Here are a few ways to help you Plan Your Pregnancy:
● Talk with your partner about the implications of parenthood and make sure that you are both happy to start a family.
● Allow at least three months to get fit and improve your lifestyle.
● Consider any previous or long-term health problems.
● If you had problems in a previous pregnancy, for example, pre-eclampsia, talk to your doctor.
● If you need to take medication, make sure your doctor knows you are planning to get pregnant.
● Allow sufficient time to pass since an earlier conception or pregnancy.
● See a genetic counsellor if you are worried about inherited diseases in either side of your families or you have had repeated miscarriages.
● Have a blood test to see if you are immune to rubella and toxoplasmosis.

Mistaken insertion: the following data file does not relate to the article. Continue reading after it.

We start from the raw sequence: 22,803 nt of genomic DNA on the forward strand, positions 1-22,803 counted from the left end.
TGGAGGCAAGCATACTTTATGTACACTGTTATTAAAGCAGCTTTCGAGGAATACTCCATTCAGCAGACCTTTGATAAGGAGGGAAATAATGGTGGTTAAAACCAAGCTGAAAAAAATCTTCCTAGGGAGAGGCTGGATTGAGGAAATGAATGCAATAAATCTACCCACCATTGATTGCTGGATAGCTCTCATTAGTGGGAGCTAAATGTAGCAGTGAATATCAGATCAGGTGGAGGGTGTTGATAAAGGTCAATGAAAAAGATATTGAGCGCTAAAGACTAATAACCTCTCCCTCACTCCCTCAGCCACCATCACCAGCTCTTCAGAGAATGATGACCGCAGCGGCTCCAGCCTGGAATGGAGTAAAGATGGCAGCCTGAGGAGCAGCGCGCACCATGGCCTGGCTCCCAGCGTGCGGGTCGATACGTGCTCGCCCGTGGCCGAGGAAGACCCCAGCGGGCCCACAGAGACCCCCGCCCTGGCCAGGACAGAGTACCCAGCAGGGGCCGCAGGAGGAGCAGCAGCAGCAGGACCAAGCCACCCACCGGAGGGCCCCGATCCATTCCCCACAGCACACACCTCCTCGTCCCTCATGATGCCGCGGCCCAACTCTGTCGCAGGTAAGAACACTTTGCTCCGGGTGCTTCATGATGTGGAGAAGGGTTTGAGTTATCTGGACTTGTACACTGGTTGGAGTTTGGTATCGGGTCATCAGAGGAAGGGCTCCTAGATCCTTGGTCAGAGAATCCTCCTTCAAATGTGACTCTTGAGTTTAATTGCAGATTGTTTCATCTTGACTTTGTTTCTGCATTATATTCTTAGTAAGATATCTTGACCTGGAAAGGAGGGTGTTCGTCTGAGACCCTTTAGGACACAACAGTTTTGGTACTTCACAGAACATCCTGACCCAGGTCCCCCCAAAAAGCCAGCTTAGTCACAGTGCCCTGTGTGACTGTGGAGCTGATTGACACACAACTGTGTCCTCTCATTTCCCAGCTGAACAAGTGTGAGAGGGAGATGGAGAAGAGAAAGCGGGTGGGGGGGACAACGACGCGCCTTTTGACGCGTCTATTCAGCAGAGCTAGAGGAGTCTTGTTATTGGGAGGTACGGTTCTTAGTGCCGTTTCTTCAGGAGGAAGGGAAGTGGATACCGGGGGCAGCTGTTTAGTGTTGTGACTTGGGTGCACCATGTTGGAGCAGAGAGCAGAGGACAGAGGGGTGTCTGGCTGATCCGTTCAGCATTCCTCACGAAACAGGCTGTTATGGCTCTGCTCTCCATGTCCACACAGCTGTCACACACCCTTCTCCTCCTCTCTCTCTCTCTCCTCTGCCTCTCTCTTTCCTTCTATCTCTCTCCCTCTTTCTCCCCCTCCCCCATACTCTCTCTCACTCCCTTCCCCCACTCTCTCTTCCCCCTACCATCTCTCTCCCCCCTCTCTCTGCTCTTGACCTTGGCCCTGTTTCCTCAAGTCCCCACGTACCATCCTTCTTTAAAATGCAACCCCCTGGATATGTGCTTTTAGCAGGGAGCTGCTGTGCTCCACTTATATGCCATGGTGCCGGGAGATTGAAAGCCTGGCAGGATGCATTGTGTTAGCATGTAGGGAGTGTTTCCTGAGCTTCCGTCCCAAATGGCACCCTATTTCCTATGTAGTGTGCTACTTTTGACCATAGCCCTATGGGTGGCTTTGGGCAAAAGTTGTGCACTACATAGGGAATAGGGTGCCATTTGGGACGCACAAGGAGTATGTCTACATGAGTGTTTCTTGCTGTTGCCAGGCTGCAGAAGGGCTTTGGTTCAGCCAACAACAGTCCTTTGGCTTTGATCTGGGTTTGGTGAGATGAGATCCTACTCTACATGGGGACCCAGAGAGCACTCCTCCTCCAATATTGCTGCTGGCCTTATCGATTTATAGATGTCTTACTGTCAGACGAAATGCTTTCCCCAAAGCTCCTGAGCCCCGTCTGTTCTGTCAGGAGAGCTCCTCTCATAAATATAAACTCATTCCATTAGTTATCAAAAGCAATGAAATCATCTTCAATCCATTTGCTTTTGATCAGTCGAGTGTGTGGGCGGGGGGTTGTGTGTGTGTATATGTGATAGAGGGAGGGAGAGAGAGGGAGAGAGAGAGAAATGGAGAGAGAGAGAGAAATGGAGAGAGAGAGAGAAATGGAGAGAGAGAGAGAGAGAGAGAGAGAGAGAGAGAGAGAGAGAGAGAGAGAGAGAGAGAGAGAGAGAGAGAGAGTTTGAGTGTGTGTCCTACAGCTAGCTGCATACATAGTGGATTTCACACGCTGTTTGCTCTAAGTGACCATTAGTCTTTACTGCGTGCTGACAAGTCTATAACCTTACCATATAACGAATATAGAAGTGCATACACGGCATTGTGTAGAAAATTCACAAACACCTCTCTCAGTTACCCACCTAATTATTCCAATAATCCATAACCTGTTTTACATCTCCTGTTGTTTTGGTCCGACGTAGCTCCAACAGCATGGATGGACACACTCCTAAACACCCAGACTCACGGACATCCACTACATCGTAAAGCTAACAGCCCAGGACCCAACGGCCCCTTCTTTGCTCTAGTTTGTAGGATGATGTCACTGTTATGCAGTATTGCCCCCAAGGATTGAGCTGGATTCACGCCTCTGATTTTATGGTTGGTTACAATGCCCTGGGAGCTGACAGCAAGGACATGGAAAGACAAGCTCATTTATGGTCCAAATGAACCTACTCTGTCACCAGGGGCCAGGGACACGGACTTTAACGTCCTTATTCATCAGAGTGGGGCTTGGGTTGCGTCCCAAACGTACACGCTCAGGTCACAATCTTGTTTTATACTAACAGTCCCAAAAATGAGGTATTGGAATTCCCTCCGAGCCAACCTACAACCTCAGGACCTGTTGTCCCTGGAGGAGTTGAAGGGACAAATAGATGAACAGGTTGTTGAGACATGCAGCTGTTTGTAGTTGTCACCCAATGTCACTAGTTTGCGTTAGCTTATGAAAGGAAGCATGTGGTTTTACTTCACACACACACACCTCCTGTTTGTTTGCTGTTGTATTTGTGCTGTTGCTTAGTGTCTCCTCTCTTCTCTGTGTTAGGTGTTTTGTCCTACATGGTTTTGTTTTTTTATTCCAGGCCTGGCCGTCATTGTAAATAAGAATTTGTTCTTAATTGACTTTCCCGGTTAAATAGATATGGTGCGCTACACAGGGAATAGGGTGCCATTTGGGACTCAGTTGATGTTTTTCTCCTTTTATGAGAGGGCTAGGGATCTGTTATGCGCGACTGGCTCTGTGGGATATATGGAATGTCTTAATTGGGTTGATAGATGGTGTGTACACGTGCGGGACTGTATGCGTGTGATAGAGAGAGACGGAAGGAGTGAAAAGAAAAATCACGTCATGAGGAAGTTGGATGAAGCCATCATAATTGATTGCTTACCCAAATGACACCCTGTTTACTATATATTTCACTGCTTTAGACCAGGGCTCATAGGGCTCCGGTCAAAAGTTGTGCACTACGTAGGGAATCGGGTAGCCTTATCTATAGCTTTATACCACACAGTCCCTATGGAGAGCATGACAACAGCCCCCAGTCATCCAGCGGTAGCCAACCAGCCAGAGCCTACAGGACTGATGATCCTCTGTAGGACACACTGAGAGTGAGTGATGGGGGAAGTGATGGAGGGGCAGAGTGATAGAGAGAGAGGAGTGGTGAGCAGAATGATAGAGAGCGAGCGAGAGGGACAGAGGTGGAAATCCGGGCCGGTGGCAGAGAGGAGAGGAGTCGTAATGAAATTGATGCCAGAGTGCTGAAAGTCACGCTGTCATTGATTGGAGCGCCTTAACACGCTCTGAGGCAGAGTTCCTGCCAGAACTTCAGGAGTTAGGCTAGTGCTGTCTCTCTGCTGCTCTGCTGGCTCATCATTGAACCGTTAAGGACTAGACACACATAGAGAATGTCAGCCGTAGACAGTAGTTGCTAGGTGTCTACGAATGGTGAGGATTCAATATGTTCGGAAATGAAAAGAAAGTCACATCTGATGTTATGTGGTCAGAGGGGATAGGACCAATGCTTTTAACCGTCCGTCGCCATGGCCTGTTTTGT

● Check your blood group. If you are rhesus negative, check with your doctor about treatment at birth or if you should bleed in pregnancy.
● Make sure you are not anaemic. If you are, treat this before you become pregnant.
● If you have irregular periods, check that your thyroid function is normal.
● Have a cervical smear to confirm that your cervix is healthy.
● If you have been at risk of an STD infection, visit a GU clinic for a check-up and complete any treatment before trying to conceive.